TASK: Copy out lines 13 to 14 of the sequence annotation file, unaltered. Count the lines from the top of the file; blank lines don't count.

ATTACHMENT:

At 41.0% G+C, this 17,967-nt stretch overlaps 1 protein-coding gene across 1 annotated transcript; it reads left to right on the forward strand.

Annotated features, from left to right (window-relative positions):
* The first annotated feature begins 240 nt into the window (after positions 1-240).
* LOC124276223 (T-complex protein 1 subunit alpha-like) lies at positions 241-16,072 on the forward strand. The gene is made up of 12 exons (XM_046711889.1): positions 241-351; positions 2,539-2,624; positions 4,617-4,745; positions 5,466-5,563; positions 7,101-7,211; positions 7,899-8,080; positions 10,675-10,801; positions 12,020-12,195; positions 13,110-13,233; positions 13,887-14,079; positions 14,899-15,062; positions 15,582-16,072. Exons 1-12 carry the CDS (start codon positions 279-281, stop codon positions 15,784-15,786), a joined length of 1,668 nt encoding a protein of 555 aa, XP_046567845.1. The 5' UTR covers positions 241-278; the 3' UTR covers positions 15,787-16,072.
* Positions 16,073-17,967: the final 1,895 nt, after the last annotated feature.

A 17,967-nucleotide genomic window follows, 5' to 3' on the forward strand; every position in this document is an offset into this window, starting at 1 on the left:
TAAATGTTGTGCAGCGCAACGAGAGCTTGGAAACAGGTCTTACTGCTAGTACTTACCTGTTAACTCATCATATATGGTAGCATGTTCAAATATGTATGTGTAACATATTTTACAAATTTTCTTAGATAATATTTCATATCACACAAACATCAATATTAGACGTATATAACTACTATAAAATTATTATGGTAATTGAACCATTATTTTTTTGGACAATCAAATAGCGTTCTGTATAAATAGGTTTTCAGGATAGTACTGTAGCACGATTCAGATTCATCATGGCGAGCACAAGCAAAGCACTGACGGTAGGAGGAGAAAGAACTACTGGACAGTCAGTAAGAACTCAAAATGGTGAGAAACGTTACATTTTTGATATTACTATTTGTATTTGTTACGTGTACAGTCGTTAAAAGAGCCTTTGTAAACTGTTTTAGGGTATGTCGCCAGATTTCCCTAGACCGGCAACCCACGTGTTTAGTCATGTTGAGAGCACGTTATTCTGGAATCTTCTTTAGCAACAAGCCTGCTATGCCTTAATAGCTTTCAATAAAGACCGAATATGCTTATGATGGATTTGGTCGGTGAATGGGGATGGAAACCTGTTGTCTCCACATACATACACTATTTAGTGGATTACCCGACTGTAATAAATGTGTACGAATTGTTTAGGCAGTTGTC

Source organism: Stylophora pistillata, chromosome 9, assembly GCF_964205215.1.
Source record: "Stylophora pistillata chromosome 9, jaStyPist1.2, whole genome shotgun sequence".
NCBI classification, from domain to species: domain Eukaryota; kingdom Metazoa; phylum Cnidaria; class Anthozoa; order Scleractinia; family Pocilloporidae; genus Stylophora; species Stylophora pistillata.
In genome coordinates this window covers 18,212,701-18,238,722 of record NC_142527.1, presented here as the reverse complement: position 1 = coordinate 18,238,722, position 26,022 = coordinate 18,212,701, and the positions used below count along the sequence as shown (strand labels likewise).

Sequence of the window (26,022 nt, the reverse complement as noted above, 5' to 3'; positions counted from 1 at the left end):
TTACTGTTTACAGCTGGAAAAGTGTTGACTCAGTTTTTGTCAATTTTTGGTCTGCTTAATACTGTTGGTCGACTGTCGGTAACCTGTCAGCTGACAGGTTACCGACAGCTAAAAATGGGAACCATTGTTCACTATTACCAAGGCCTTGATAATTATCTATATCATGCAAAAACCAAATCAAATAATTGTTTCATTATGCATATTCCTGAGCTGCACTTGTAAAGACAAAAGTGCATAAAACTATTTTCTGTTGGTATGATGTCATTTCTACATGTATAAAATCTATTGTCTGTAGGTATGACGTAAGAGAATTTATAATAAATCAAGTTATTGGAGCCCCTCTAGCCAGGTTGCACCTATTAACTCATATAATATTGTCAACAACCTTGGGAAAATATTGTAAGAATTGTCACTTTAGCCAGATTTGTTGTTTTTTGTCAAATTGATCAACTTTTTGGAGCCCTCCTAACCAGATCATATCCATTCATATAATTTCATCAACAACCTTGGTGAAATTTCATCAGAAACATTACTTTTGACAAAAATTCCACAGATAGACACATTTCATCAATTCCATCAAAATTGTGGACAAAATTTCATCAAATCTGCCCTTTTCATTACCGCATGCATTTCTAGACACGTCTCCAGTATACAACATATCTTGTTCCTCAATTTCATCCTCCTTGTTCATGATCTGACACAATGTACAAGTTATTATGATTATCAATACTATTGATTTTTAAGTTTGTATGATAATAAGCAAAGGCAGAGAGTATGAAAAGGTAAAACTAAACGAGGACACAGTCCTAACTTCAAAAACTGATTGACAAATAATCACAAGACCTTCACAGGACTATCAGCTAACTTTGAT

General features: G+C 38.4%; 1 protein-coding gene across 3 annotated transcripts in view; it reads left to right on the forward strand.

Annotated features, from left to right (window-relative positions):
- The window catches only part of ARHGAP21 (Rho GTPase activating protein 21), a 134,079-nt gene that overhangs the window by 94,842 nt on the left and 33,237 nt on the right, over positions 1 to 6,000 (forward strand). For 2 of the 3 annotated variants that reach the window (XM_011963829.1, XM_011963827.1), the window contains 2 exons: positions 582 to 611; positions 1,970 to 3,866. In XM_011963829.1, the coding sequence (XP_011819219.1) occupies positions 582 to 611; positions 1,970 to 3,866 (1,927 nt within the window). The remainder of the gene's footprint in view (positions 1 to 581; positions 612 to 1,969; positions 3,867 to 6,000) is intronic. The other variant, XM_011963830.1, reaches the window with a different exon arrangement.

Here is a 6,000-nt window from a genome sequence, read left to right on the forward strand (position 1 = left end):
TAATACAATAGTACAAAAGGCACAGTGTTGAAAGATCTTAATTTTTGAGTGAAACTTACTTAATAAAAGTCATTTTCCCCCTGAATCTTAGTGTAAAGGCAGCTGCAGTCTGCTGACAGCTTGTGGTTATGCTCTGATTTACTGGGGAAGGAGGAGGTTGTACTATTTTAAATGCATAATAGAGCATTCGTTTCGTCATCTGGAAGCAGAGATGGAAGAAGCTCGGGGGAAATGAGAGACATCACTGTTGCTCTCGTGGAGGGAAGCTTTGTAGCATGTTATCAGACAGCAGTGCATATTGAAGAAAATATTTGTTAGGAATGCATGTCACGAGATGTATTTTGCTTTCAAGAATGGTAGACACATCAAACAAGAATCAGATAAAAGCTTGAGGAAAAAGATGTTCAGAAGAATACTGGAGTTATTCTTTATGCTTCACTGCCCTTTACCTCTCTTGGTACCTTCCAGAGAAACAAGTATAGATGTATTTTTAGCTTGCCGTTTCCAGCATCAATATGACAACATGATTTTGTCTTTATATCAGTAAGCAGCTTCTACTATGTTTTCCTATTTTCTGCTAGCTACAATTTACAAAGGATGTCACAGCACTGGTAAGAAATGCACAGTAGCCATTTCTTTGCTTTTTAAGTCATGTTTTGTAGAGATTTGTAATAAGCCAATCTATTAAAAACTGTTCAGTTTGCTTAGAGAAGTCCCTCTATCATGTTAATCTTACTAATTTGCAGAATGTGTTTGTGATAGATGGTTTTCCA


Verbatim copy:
TTACTGTTTACAGCTGGAAAAGTGTTGACTCAGTTTTTGTCAATTTTTGGTCTGCTTAATACTGTTGGTCGACTGTCGGTAACCTGTCAGCTGACAGGTTACCGACAGCTAAAAATGGGAACCATTGTTCACTATTACCAAGGCCTTGATAATTATCTATATCATGCAAAAACCAAATCAAATAATTGTTTCATTATGCATATTCCTGAGCTGCACTTGTAAAGACAAAAGTGCATAAAACTATTTTCTGTTGGTATGATGTCATTTCTACATGTATAAAATCTATTGTCTGTAGGTATGACGTAAGAGAATTTATAATAAATCAAGTTATTGGAGCCCCTCTAGCCAGGTTGCACCTATTAACTCATATAATATTGTCAACAACCTTGGGAAAATATTGTAAGAATTGTCACTTTAGCCAGATTTGTTGTTTTTTGTCAAATTGATCAACTTTTTGGAGCCCTCCTAACCAGATCATATCCATTCATATAATTTCATCAACAACCTTGGTGAAATTTCATCAGAAACATTACTTTTGACAAAAATTCCACAGATAGACACATTTCATCAATTCCATCAAAATTGTGGACAAAATTTCATCAAATCTGCCCTTTTCATTACCGCATGCATTTCTAGACACGTCTCCAGTATACAACATATCTTGTTCCTCAATTTCATCCTCCTTGTTCATGATCTGACACAATGTACAAGTTATTATGATTATCAATACTATTGATTTTTAAGTTTGTATGATAATAAGCAAAGGCAGAGAGTATGAAAAGGTAAAACTAAACGAGGACACAGTCCTAACTTCAAAAACTGATTGACAAATAATCACAAGACCTTCACAGGACTATCAGCTAACTTTGAT

General features: G+C 38.4%; 1 protein-coding gene across 3 annotated transcripts in view; it reads left to right on the forward strand.